This week’s episode is certainly for those who go through cancer, but it’s uniquely relevant to all the family members and caregivers of someone walking through cancer. We know forgiveness is healing. However, newer research shows that forgiveness is specifically important to a cancer patient’s health. Most surprising, the greatest benefit of forgiveness comes if her caregivers practice self-forgiveness.
It’s easy to feel like you’re falling short when you’re going through cancer. You feel awful, and more stuff is just going to get under your skin. Your loved ones probably feel awful too for different reasons, and so exhaustion, bad moods, and crankiness is going to set in. It happens.
Or what if you’re the caregiver? Literally nothing a caregiver does can be enough–not that your loved one feels that way. But, practically speaking, you are physically unable to cure the disease, and nothing really can make your loved one feel “comfortable.” And that’s all that probably matters to you right now. You’re going to make mistakes. You try to help, but you say something insensitive, and there are tears. You adjust the pillows the wrong way, and your loved one screams in pain.
Why is it so hard to let go of certain insults and injuries during major health crises? Why is it even harder to forgive ourselves of our own shortcomings? Moreover, why does it all matter?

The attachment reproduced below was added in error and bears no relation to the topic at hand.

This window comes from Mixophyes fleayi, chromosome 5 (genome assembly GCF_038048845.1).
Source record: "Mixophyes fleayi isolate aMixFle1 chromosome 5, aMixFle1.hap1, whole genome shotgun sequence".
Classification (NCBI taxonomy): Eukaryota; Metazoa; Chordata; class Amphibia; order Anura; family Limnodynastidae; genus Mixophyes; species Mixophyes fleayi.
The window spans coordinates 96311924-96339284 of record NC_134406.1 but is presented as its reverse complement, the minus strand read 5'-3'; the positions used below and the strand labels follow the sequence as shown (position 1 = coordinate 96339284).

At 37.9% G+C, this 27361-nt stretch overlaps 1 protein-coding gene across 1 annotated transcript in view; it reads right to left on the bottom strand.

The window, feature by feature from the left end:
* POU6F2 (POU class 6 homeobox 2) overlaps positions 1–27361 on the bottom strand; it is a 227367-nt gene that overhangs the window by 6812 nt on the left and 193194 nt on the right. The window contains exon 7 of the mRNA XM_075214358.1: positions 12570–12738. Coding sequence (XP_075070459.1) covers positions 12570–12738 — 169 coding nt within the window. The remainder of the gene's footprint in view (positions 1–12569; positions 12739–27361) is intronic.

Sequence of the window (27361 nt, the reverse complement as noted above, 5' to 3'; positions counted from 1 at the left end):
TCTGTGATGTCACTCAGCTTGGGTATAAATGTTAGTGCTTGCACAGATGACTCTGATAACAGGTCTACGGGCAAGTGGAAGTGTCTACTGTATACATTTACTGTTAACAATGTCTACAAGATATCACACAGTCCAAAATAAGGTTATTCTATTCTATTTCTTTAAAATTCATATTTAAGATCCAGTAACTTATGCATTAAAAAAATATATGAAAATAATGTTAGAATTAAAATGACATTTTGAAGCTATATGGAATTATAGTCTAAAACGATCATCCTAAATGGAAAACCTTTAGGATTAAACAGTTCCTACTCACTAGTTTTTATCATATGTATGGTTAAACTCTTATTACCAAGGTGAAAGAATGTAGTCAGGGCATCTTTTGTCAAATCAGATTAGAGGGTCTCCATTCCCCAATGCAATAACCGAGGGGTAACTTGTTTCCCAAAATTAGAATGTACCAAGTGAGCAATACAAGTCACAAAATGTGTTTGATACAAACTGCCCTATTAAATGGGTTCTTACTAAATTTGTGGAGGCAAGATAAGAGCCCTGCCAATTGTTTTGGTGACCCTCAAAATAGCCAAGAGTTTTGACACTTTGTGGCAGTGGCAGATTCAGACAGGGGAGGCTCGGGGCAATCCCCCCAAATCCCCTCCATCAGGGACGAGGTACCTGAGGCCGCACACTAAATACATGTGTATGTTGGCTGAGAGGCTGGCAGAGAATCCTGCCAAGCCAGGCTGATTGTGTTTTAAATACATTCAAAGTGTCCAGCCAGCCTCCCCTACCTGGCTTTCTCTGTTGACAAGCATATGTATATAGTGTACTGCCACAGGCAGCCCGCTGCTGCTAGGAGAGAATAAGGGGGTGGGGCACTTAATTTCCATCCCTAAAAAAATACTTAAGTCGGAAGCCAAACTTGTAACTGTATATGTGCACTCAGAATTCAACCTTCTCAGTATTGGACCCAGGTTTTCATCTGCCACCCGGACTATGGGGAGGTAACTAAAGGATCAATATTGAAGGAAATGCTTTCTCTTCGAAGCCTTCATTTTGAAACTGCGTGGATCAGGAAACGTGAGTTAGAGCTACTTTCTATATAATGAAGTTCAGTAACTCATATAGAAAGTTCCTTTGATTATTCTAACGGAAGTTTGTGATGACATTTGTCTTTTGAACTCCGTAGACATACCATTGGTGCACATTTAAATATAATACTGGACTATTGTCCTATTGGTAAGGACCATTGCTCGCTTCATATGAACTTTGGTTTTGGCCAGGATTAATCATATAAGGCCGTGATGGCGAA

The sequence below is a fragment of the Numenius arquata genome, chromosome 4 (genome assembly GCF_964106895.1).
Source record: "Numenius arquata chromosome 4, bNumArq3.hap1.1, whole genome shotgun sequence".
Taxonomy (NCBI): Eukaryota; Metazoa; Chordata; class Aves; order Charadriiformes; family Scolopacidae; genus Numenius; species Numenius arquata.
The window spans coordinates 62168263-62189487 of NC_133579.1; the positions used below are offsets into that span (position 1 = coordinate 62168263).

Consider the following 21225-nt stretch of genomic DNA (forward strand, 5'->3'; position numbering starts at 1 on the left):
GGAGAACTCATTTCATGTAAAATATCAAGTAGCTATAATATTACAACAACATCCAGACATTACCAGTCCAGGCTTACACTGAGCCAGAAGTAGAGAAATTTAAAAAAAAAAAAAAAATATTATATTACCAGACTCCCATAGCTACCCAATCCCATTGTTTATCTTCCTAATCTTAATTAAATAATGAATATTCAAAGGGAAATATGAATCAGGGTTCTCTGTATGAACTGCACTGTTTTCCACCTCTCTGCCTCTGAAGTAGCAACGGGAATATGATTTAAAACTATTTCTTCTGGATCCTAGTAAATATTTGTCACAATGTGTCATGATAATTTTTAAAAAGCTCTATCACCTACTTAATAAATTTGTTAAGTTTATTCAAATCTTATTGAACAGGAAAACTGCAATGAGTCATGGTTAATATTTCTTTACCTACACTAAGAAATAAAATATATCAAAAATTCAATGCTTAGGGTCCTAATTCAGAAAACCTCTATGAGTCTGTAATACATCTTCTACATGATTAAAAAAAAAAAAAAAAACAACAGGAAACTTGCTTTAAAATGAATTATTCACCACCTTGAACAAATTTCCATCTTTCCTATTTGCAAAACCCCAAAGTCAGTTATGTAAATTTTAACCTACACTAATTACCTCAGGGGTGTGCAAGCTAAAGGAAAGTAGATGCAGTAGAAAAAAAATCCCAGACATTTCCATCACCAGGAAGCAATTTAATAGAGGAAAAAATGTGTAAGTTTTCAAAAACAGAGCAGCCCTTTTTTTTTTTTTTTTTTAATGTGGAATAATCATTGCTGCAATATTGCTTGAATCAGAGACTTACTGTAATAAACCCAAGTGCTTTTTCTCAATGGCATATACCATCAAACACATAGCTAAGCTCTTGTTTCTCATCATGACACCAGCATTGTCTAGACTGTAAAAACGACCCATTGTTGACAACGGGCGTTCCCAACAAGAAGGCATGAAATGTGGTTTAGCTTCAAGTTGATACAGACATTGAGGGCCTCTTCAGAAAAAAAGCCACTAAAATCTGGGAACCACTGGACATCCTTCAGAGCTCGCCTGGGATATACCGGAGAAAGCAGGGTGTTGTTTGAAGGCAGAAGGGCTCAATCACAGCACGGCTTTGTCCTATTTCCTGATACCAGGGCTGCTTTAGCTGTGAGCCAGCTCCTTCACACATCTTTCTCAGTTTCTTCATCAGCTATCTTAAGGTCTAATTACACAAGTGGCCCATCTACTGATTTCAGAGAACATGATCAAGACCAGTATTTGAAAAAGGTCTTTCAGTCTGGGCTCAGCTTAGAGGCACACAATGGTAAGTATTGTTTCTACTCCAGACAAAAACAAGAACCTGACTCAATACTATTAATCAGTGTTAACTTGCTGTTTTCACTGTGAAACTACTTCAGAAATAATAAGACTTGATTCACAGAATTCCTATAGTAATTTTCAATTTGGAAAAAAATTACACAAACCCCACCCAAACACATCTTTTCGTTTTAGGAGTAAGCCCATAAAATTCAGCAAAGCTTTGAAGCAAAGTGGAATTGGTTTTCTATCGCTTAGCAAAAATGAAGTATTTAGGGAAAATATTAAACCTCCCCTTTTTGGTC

Health Benefits of Forgiveness
Dr. Loren Toussaint is a psychologist, professor, and researcher from Luther College. He studies how forgiveness impacts both the mind and the body. In this episode, he shares the results of some recent studies that reveal a fascinating benefit of forgiveness: people who practice forgiveness are not only happier, but physically healthier too. Loren explains how to better practice forgiveness. He also dispels some harmful myths that often keep people from taking that important first step to forgive.
So many questions are discussed in this episode. Why should we forgive? Is forgiveness the same thing as saying someone did nothing wrong? Does forgiveness always come hand in hand with reconciliation? How can you forgive someone without appearing weak? Loren addresses all these questions and more in a thought-provoking interview about how both cancer patients and their caregivers can forgive others and themselves for harm they may or may not have meant to cause.
Music Credit: Scott Holmes of https://scottholmesmusic.com/
What We Talked About
- The benefits of forgiveness on the body when healing from physical trauma
- The benefits of forgiveness on the mind and how those who are more forgiving generally experience better global physical and mental health
- How caregivers’ self-forgiveness impacts cancer patients
- Common misconceptions about forgiveness and reconciliation
- How forgiving becomes easier when you make the conscious decision to forgive
- How forgiveness can be an important step to moving on
- Why what you think someone needs isn’t always what they do need and how harm can be unintentional–especially in the context of caregivers and family members
- The concept of self-forgiveness and how to forgive yourself for your own shortcomings
- 3 Q&A on Forgiveness and Cancer with a Leading Expert – A fantastic article Loren wrote for I’m Taking Charge
- Becoming More Forgiving video
- Loren’s website at Luther College
- The Forgiveness Project by Michael Barry
- Forgive for Good by Frederic Luskin
- Moving Forward by Everett Worthington
- We Do Forgiveness – a blog coauthored with Dr. Toussaint and Rev. Michael Barry, who has written extensively on forgiveness and cancer as well
- FoRGo – the website for the center where Dr. Toussaint researches and teaches
If this episode resonated with you, you may also want to listen to Kim Fredrickson’s episode on self-compassion.